IBC for Corporate Debtor

A corporate debtor under Insolvency and Bankruptcy Code, 2016 (IBC) is the Corporate Person who owes a debt to any person. The definition of Corporate Person as defined under section 3(7) of the IBC is as follows:-

“Corporate Person” means a company as defined in clause (20) of section 2 of the Companies Act, 2013 (18 of 2013), a limited liability partnership, as defined in clause (n) of sub-section (1) of section 2 of the Limited Liability Partnership Act, 2008 (6 of 2009), or any other person incorporated with limited liability under any law for the time being in force but shall not include any financial service provider;.


Under IBC every creditor, financial or operational, has to follow a certain procedure to establish the claim and initiate the insolvency resolution process. If the procedure is not duly followed then the corporate debtor has a very good defence to get the petition disposed of.


If the petition is filed by the financial creditor then the corporate debtor should:-

1. Check whether the key ingredients to file the petition have been fulfilled or not?

Firstly, the debt and default should have occurred before filing of petition and if none of the element is present, the petition filed by the financial creditor shall get rejected

2. Identify, whether the claim is genuine or not?

The corporate debtor should check the accounts thoroughly and verify the claim from the accounts. If any discrepancy arises, the corporate debtor should file the reply within the prescribed time period.

3. Check whether the IRP proposed does not have any disciplinary proceedings pending against him?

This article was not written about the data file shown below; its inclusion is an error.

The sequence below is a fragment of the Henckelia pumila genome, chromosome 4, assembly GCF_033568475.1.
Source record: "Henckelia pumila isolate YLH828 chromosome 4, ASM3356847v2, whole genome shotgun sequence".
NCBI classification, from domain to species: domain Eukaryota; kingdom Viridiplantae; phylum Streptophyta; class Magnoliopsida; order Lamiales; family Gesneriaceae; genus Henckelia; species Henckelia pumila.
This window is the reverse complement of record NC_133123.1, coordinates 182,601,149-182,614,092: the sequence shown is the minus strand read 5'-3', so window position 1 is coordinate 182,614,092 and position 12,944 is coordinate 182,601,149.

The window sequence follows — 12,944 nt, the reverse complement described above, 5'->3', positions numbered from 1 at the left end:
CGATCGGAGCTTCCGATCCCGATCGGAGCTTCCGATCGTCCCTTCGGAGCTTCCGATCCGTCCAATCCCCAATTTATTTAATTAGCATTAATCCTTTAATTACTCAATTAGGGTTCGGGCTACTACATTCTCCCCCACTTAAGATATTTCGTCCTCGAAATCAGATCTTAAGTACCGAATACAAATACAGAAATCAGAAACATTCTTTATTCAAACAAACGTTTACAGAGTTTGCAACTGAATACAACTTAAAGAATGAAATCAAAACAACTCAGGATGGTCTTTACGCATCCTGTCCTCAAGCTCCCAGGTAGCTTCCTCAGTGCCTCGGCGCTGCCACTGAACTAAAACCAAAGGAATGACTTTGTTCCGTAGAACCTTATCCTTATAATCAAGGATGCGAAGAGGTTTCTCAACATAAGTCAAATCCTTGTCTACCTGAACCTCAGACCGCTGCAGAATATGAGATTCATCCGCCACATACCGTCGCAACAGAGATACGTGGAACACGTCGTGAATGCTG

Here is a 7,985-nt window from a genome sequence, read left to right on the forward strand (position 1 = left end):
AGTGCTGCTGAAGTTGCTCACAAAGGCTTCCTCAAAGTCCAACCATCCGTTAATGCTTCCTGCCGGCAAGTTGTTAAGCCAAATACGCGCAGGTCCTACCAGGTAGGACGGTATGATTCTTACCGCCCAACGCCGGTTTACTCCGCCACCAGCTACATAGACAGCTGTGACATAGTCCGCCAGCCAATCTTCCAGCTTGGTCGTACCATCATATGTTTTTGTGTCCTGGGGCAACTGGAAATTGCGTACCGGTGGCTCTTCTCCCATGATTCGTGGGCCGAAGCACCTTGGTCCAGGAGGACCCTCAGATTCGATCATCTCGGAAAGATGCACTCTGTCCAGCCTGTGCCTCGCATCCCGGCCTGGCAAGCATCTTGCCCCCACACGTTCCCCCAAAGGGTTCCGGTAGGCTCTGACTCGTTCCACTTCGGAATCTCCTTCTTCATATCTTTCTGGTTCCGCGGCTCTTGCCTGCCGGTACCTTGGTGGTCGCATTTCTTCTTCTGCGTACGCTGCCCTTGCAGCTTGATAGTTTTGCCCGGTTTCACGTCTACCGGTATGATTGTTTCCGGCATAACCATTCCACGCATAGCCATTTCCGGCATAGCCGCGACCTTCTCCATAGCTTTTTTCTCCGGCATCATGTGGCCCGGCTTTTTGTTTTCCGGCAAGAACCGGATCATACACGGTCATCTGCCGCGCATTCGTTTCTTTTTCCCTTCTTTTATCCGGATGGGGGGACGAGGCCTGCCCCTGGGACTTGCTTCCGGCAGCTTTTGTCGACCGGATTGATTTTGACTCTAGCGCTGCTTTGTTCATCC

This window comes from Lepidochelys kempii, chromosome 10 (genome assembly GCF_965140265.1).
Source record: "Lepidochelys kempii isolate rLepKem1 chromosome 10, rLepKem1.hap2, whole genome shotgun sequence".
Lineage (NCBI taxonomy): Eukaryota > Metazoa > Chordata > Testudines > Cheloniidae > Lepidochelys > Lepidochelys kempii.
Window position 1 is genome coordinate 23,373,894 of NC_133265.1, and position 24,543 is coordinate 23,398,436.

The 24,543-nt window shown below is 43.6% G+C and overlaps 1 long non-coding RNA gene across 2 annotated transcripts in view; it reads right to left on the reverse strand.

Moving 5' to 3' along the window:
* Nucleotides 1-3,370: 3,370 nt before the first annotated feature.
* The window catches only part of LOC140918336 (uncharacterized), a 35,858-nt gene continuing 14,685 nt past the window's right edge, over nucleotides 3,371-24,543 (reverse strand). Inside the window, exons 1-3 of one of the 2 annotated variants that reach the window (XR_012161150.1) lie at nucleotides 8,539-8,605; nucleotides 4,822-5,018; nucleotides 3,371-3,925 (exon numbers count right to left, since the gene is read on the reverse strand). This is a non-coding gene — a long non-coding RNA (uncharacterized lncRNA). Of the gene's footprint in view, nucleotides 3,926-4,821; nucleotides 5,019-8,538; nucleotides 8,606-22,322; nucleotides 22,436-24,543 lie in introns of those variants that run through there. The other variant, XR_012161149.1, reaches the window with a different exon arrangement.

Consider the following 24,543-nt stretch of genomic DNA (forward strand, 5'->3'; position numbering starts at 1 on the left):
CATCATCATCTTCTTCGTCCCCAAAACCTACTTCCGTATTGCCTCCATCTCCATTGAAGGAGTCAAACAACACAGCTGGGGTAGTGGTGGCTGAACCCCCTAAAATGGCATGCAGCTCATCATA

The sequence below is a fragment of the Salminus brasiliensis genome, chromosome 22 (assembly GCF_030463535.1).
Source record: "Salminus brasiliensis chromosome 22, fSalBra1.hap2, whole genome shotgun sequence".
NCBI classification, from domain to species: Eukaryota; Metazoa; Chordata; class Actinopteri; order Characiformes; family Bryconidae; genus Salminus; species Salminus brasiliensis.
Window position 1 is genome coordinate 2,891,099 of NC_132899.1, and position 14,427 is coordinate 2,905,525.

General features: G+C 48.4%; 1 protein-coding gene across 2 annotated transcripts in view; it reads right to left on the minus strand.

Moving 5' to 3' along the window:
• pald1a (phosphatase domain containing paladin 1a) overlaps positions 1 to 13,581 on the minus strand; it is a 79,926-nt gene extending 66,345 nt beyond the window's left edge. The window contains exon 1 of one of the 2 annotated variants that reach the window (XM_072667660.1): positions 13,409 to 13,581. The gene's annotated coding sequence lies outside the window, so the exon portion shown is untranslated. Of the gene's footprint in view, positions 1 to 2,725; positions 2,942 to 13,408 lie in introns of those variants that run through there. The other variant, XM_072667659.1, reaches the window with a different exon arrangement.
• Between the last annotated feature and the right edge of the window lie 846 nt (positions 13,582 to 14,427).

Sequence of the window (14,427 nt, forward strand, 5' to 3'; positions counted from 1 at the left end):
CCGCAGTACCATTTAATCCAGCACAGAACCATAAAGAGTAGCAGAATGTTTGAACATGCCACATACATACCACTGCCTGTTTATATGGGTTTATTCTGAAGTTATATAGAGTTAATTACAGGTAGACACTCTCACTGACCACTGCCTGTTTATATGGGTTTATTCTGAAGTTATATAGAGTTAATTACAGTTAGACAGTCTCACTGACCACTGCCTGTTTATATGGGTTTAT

The corporate debtor should check if any disciplinary proceedings are pending against the proposed IRP. If there is any disciplinary proceeding pending against the proposed IRP, then the petition filed by the Financial Creditor shall be rejected. It is noteworthy to mention here that it is mandatory for the Financial Creditor to propose the name of the IRP under section 7 of the IBC.


If the petition is filed by the operational creditor then the corporate debtor should check the following:-

  1. Whether prior to filing of petition any demand was issued by the operational creditor in the prescribed format.
  2. Whether there is existence of any dispute between the corporate debtor and the operational creditor.
  3. Whether the pre-existing dispute (if any) was communicated to the operational creditor prior to the issuance of demand notice by the operational creditor.
  4. The pendency of any proceedings already pending between the operational creditor and corporate debtor.

If any of the above situations exists, then the corporate debtor has strong grounds to defend the petition.


The Corporate Debtor is provided an opportunity under section 10 of the IBC wherein if the corporate debtor is unable to discharge it liabilities and does not have enough resources available, to revive the business then corporate debtor can voluntarily file the insolvency petition to undergo the Corporate Insolvency Resolution Process and NCLT shall admit it if the petition  is complete & has not been filed to defraud the creditors.


A corporate debtor can defend the Insolvency Petition filed against them if the claim raised by the creditor is not genuine or have been raised to harass the corporate debtor. When an application is filed against the corporate debtor, the corporate debtor should verify the accounts and identify whether the claim raised is genuine or not

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